Percussion is a company that has been steadily growing in the CMS space and we decided to take some time to get to know the company and their products a bit further. We had a chance to connect with Joseph Wykes, President of Percussion and here are the results of that interview.
CC: Can you tell us a bit about yourself and how you came to be with Percussion?
JW: I had been practicing law in the UK and realized how much I enjoyed the business development side of the law firm. I found myself energized by the opportunity to build a business, build relationships, and grow my career, and jumped at the chance to be part of the early stages of forming the Percussion business. In a bit of an unusual move, I left London to help launch Percussion’s content management product—then called Rhythmyx—in Santa Monica. When it came time to expand the business overseas in Europe, it was natural for me to “come home” to London and establish our UK office. Once the UK Operations was ramped up, I came back to the States; first to San Francisco, and then to Boston. It has been an exciting journey and I am very glad I made the leap from Law to software.
CC: How did Percussion come to exist? What is the back story behind the CMS?
JW: Percussion was originally incubated as a set of tools that focused on content transformation,
database integration, and security services. As these tools grew into products, addressing hot spots in the technology market, sister companies were spun off. Rapid7 was first spun out in 2000 to focus on a security and threat management opportunity. Later, Axceler initially spun off from Percussion to focus on an integration with Lotus Notes (as a relational database opportunity), and then more recently to focus on a SharePoint data migration opportunity. Percussion launched its web content management offering in 2000, and since 2006 has stayed exclusively focused on the web content management market.
In 2000, we recognized that as web sites became more sophisticated, managing content was going to be a major challenge. At first, this meant building tools to manage the Create, Approve and Publish processes that we are familiar with today. As we move forward, we are focused on returning web content management to its true product roots, rather than abide by the complex, custom built services frameworks the market has become. This is our core focus for the company today.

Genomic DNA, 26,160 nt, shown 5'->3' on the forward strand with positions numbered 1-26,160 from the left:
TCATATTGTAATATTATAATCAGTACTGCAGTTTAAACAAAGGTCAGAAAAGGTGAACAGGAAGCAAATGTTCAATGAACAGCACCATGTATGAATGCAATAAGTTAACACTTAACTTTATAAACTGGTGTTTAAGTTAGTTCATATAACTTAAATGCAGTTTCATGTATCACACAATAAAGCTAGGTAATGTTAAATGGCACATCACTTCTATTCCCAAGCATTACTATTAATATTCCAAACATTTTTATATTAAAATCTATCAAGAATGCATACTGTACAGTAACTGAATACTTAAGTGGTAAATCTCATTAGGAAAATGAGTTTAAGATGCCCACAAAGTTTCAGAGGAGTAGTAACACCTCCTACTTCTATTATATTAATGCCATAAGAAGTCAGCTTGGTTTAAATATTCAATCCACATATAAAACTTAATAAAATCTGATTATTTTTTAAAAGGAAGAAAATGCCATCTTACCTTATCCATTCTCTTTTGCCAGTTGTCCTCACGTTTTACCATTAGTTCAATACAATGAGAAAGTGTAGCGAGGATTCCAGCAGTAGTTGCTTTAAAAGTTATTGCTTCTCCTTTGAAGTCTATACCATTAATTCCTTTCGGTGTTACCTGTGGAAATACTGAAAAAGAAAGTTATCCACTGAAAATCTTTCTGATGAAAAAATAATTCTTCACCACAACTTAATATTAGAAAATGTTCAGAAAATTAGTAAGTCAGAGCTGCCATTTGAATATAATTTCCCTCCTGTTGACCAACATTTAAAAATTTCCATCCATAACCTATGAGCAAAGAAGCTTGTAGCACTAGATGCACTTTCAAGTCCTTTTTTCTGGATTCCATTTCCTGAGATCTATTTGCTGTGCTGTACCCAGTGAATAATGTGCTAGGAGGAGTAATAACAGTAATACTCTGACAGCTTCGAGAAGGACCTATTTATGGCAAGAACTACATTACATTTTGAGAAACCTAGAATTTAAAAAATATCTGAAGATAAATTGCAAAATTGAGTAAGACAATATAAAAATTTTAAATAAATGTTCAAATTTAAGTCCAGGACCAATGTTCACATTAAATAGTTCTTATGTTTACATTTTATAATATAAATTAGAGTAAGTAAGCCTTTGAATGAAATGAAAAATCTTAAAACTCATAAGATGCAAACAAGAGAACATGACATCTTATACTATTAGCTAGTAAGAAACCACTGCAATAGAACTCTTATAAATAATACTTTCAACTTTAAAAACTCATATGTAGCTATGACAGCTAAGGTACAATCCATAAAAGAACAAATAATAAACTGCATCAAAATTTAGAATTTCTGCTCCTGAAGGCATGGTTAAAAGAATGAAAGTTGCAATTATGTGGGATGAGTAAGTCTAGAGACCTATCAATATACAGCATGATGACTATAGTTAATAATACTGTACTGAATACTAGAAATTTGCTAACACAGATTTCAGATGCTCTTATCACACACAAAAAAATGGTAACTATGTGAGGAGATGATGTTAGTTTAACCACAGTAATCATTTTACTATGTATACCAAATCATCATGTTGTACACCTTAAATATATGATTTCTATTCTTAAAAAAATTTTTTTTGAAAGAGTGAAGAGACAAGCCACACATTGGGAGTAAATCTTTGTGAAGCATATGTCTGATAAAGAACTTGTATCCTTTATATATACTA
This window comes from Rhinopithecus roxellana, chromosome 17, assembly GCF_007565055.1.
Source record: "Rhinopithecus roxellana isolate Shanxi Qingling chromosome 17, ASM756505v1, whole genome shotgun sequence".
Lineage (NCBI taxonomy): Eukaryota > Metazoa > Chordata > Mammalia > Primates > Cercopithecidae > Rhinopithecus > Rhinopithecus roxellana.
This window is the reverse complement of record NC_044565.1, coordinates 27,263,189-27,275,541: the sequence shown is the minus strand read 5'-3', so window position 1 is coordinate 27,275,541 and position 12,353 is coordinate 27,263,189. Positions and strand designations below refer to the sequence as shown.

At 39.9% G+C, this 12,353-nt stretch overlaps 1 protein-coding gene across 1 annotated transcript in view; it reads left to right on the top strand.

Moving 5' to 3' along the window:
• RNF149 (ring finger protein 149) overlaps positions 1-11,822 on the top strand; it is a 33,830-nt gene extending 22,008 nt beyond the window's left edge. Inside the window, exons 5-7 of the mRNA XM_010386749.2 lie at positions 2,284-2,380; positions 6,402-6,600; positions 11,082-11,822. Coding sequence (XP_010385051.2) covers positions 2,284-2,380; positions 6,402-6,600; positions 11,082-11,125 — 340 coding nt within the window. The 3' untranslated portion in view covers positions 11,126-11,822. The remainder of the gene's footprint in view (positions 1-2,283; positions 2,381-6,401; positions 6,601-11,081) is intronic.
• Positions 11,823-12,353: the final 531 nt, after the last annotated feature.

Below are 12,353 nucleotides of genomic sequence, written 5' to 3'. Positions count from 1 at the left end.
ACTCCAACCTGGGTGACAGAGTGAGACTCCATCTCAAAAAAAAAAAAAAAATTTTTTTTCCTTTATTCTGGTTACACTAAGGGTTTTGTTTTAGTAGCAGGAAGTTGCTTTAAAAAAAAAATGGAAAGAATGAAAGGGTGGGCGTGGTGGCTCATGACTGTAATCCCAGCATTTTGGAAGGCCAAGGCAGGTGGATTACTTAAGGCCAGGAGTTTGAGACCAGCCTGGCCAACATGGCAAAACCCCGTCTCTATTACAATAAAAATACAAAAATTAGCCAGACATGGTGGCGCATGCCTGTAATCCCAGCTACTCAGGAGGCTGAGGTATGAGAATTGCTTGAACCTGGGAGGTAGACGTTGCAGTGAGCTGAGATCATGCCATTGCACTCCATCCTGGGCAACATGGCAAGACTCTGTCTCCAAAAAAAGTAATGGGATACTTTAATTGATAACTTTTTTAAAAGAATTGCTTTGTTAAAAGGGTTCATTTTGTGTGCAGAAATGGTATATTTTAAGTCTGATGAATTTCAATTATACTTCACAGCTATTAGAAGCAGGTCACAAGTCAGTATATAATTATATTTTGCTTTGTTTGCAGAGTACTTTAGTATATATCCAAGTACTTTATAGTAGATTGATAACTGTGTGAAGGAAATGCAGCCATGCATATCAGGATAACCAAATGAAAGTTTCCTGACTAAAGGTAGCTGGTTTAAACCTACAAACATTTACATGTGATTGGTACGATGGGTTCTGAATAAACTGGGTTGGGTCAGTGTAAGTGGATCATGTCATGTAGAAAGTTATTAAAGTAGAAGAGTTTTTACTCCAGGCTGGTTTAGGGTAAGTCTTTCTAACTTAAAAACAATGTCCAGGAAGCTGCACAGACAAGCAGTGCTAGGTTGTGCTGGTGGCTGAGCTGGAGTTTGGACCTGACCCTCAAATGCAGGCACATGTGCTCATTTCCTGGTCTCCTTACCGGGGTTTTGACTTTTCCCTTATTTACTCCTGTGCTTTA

CC: Can you tell us about the differences between CM1 and CM System?
JW: Sure. We think that the market for web content management has gone through a number of fundamental shifts over the last 10 years as web sites have evolved, and consumer behavior have shifted in how they interact with the web. As sites have become more complex, content has taken a back seat to other dynamic site features creating even more complex technology solutions. In turn, this makes attempting to deploy an “all in one suite” incredibly difficult, leading to services-to-licenses ratios of 6, 7, and even 8:1. Percussion’s CM1 and CM System attack this over-customization head-on, and provide an alternative product strategy for both the business and IT departments.
At their core, both CM1 and CM System are based on the same dynamic code structure, and are both fundamentally de-coupled architectures; meaning that Percussion’s products do not require clients to add any technology on the delivery tier. This is important particularly for companies with higher-end websites, who have invested substantial amounts of time and money into a complex delivery architecture. These companies appreciate the fact that Percussion can publish content to the site without requiring changes to that architecture. For sites like AutoTrader.com and Weather.com, this is their number one requirement. Furthermore, since higher end sites like Healthcare.gov and Vegas.com often have other complex applications running in their delivery tier, CM System has a number of integration points to ensure that the WCM technology can be configured to fit their environment.
The WCM products’ roles in the market diverge from here. CM1 was designed and developed to address this critical issue noted earlier: systems are just too complex to deploy and use and are getting more complex every day. This results in companies paying relatively little for the software license, but then spending a massive amount in services to deploy the software and get it working.
Unfortunately, once deployed, user adoption is often low because these more complex WCM systems are not easy for the content owner to use and still require ongoing support from the web development team. For a company with a relatively small web marketing team, this appears to be an extremely daunting task which is why a large number of companies still use custom developed Dreamweaver-type applications to run their sites.
Through its “drag and drop” style user interface, CM1 returns control to the marketing/business owner. Marketers are now able to make the vast majority of changes they require; from content updates, to new template creation, to navigation changes, forms, etc., without having to go back to their IT teams for assistance.